Are You Making These 3 Common Muscle Building Mistakes?

Common Muscle Building Mistakes image

Aside from weight loss, muscle building is one of the top fitness goals I see with my clients. Having a strong physique is not only attractive, it also plays an important role in your overall health.

Increasing your muscle mass is beneficial for several reasons. Along with improving your posture and balance, it boosts your metabolism and strengthens your bones.

If the muscles in your core, back, and hips are strong, it keeps your body properly aligned and takes the pressure off your joints and bones. Correct posture helps you maintain the right form while exercising, and prevents injuries as a result.

Good balance is essential since it affects even the most simple daily movements: getting out of bed, walking down the stairs, picking up a package, and so on. If your body is out of balance, these tasks would be challenging.

Strength training increases bone density because it puts stress on the bones attached to muscles, causing them to rebuild and become stronger. As you age, protecting your bone health is especially important to reduce your risk of osteoporosis.

Also, more muscle mass leads to an increase in your resting metabolism. In other words, you’ll burn more calories when your body is at rest. Even if you’re sitting or sleeping your body is hard at work keeping you in top shape! This can be incredibly helpful for people who are having a hard time shedding those extra pounds.

However, muscle growth is a process. You need to take numerous factors into account: your diet – what and when to eat, how often you train, what muscles to focus on during each session, and so on.

To maximize results and make the most of your workout, here are three common mistakes to avoid:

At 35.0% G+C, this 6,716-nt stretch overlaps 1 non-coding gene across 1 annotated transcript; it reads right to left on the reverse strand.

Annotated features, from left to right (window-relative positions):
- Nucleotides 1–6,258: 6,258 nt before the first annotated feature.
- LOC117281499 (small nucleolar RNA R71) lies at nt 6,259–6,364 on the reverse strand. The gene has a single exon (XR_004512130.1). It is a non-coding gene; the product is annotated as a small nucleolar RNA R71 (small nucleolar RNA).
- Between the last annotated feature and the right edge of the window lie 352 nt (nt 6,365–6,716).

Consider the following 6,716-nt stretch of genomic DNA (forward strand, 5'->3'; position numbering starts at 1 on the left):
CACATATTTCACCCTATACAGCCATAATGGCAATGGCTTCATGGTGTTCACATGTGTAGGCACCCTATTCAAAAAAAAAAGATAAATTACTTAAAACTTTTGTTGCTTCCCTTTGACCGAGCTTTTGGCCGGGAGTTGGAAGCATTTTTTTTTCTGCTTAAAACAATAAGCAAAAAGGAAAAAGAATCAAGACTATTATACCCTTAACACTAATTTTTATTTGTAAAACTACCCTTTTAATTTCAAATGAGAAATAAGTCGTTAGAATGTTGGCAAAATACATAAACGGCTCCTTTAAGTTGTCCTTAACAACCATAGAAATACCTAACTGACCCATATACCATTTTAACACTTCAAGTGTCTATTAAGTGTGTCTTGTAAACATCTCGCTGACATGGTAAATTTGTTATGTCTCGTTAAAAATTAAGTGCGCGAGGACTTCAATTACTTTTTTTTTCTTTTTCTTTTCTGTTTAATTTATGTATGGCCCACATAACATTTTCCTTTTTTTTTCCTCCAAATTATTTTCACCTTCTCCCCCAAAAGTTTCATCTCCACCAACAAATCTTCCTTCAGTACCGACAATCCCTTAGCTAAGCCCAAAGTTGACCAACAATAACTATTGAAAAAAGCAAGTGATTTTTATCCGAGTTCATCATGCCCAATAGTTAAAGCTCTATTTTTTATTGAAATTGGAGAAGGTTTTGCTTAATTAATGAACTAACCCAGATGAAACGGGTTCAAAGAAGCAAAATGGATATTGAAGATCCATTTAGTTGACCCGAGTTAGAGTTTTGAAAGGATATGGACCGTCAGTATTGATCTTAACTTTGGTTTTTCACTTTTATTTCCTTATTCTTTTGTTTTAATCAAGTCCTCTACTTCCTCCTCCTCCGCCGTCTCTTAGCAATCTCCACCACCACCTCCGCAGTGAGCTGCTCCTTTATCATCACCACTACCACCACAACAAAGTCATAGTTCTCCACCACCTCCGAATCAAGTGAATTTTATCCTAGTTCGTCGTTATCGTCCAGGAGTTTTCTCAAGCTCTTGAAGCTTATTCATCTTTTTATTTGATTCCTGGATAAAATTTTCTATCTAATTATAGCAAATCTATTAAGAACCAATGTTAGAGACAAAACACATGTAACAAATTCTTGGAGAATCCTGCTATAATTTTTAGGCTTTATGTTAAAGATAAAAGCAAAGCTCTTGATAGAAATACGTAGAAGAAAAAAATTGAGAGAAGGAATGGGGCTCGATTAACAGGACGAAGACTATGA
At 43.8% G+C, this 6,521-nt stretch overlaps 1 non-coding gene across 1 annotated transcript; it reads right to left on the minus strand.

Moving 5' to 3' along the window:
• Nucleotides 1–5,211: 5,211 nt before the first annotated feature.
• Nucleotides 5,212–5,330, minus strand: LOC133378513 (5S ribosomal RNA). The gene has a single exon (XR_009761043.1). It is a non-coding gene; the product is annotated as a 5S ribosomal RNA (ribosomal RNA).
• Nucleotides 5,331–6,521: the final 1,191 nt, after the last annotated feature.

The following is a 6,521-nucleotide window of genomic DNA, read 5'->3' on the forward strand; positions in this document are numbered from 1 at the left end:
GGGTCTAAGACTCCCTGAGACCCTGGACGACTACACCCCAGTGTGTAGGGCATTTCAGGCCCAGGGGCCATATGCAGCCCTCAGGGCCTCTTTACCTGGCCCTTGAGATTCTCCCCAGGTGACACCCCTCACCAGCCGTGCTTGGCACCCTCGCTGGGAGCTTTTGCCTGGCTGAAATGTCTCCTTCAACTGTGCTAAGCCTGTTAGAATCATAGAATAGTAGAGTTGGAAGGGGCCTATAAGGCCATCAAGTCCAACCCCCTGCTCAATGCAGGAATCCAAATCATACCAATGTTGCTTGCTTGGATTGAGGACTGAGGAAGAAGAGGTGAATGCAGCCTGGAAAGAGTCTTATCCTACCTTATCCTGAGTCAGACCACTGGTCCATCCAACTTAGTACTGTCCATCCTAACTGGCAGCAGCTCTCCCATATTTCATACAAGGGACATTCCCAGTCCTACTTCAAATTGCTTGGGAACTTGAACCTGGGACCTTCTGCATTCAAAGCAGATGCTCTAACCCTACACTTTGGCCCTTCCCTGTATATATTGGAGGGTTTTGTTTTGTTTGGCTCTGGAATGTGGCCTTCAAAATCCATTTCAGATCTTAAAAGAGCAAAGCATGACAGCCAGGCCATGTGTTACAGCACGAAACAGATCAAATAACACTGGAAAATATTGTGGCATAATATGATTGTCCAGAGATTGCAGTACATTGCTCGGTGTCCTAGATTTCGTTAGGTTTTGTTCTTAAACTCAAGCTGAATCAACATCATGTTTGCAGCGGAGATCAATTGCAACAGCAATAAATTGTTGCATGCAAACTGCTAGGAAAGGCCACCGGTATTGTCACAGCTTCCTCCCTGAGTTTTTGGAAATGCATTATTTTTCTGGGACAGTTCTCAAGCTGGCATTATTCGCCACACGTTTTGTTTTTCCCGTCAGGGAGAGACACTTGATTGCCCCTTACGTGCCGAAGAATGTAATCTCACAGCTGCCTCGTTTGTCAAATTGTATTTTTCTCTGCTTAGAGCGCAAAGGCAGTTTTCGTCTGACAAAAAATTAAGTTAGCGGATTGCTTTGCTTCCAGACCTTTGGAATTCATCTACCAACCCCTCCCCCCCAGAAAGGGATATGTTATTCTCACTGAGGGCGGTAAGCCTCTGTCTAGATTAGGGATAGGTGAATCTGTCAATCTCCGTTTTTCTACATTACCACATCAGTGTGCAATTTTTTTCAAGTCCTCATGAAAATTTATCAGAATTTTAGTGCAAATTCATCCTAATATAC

One of the biggest issues I see with my personal training clients is training too hard and not giving their bodies enough time to recuperate. In most cases, their goal is muscle growth, but they mistakenly think that the more they train, the better. This is why the phrase “no pain, no gain!” is actually counterproductive.

Here’s the main problem with overtraining: you are continuously breaking down the muscles, but missing an important part of the equation: rest. If you don’t rest, the muscles won’t have time to repair and grow.

Using the same repetition ranges

Another common mistake is training with the same number of reps. To build more muscle, you need to incorporate a variety of repetition ranges into your workout.

Why? Each repetition range affects your muscles differently. For example, a rep range of 1 to 6 helps increase strength whereas 6 to 12 reps will increase muscle size. If your goal is both muscle growth and strength, mixing up your reps is essential.

Doing the same workouts and/or using the same amount of weight

Similar to the same rep ranges, it’s important to have variety in your workouts and target different muscles.

Thanks to muscle memory, our muscles naturally adapt to exercise. The more often you do an exercise, the more your muscles learn how to repeat those movements and use less energy. This is one of the main reasons people plateau during training.

To achieve muscle growth, you need to “shock” the system and find new ways to challenge your body.

Also, as your strength increases using the same amount of weight won’t help you build muscle. During your workouts, always remember to listen to your body. You know your limits and whether you are pushing too hard or not enough. Feeling sore the following day is a sign your muscles are responding. Once the soreness stops, you’ll know it’s time to increase the amount of weight you’re lifting.

The bottom line is this: knowing what not to do will help you stay on track with your muscle-building goals. And keep in mind, building muscle doesn’t happen overnight. Muscle growth can only be achieved through hard work, commitment, and the right strategy.

Feeling exhausted just reading this? You might want to check out our recent article 4 Surprising Reasons You’re Tired All The Time to see if these factors might be lowering your energy levels.